The complacency autopilot

  • Published
  • By George Maher
  • 22nd Air Refueling Wing weapons safety manager
If you're like the majority of us that are afflicted with the "human condition," your brain is trying to re-focus on job-related issues, while closing out another holiday season.

It's the annual "January Challenge," and part of the natural cycle this time of year. The natural cycle goes something like this: "Man, it's back to the grind again and an Operational Readiness Inspection looms on the horizon. My credit card balances are absolutely ridiculous. Man, it's cold out here today."

Does this sound familiar?

What effect are all of these distracters having on your safety awareness? The answer -- more than most of us realize. The distracters, known as post-holiday stress, can lead you directly to complacency. We're all inflicted with it, and we all have the symptoms.

Sometimes it's called autopilot. It's a dangerous condition, especially on the job. How do you recognize it and what can you do about it?

Here's a classic example of being on autopilot: Have you ever driven home after a hard day's work and pulled into the driveway and realized you have no real recollection of the trip home?

What color was the car you followed on the way home? How many children got off that bus that you stopped for? You managed to follow that car without running into it, and you surely obeyed the law and stopped for that bus, but were you really paying attention?

Was your brain somewhere between the office and that stack of bills? Now think about your environment at work.

You're programmed to do things a certain way. You won't walk into that engine safe zone, will you? You won't install that part incorrectly, right? You won't drop that weapon or forget to safe it. Why? Because you're well trained, you follow the directives and you've done it a million times.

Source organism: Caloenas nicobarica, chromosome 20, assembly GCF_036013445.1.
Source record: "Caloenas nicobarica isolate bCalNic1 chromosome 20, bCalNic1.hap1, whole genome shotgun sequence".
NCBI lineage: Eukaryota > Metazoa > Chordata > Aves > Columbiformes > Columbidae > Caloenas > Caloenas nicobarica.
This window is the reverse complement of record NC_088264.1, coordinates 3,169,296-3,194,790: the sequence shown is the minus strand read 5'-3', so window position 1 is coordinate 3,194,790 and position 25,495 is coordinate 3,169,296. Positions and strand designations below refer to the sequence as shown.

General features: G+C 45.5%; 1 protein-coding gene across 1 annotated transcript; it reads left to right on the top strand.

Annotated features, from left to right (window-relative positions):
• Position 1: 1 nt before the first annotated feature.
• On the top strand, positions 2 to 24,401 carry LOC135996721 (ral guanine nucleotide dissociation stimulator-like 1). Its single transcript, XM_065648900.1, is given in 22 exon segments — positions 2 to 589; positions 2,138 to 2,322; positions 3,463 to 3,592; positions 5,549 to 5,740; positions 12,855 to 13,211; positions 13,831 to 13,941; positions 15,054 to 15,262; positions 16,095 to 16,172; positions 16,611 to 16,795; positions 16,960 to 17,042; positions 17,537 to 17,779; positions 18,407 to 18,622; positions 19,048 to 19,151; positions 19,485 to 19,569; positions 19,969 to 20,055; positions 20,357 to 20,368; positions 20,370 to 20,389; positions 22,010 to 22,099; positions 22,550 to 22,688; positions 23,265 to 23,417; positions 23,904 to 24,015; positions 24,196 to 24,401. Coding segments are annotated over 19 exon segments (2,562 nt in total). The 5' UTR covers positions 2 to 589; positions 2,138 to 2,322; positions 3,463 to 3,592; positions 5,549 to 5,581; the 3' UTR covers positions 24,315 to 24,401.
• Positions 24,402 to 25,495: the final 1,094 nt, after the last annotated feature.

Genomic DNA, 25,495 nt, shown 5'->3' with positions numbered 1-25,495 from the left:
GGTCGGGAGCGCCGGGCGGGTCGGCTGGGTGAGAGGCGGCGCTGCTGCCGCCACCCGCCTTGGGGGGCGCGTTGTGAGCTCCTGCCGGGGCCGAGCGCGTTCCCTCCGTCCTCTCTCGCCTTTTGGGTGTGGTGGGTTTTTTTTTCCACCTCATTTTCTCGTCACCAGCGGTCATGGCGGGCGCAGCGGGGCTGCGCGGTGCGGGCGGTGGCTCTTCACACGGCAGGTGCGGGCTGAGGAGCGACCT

But where does complacency fit into that equation? Remember that drive home? A major cause of accidents is complacency. Drivers are often on autopilot.

It's the same scenario with the vast majority of Air Force mishaps, and no one is immune.

If you drive off onto the shoulder, or see someone blow through a stop sign, it generally scares the heck out of you. That feeling is usually followed by an immediate spike in situational awareness.

This should be the same reaction at work. Recognize the signs and identify the indicators of complacency.

Is your coworker taking short cuts? Is the supervisor finding increased discrepancies before signing off on jobs? Are tools missing? Are minor mishaps or close calls occurring?

Just like in the driving scenario, it's time for you to be alarmed, and it's time to raise awareness-- safety awareness.

The word complacent is defined by Webster as, "Contented to a fault, self-satisfied." Add the word "workplace" to the definition and you might say, "Contented to the degree that ignorance of risks and hazards occurs, jeopardizes others."

Stress is a problem on its own. However, it fits neatly into the workplace definition because contentment with your own capabilities and ignorance of risks is a direct product of stress's effect on the psyche.

If we're content with our own ability, we're more apt to lower our situational awareness. Remember that drive home?

Part of the recognition of complacency is to attack it as part of an active safety program. The post-holiday season is prime mishap season, so take preventative steps now.

Brief your Airmen about the dangers of complacency as part of your safety program. Call time out when it's appropriate and pay attention to the warning signs and don't ignore them.

Help ensure that everyone meets the mission while re-grouping from the holiday tasks and traditions. Remember that the pesky human condition is lurking. Leave the autopilot off. Work hard but work safe. Are you up to that challenge?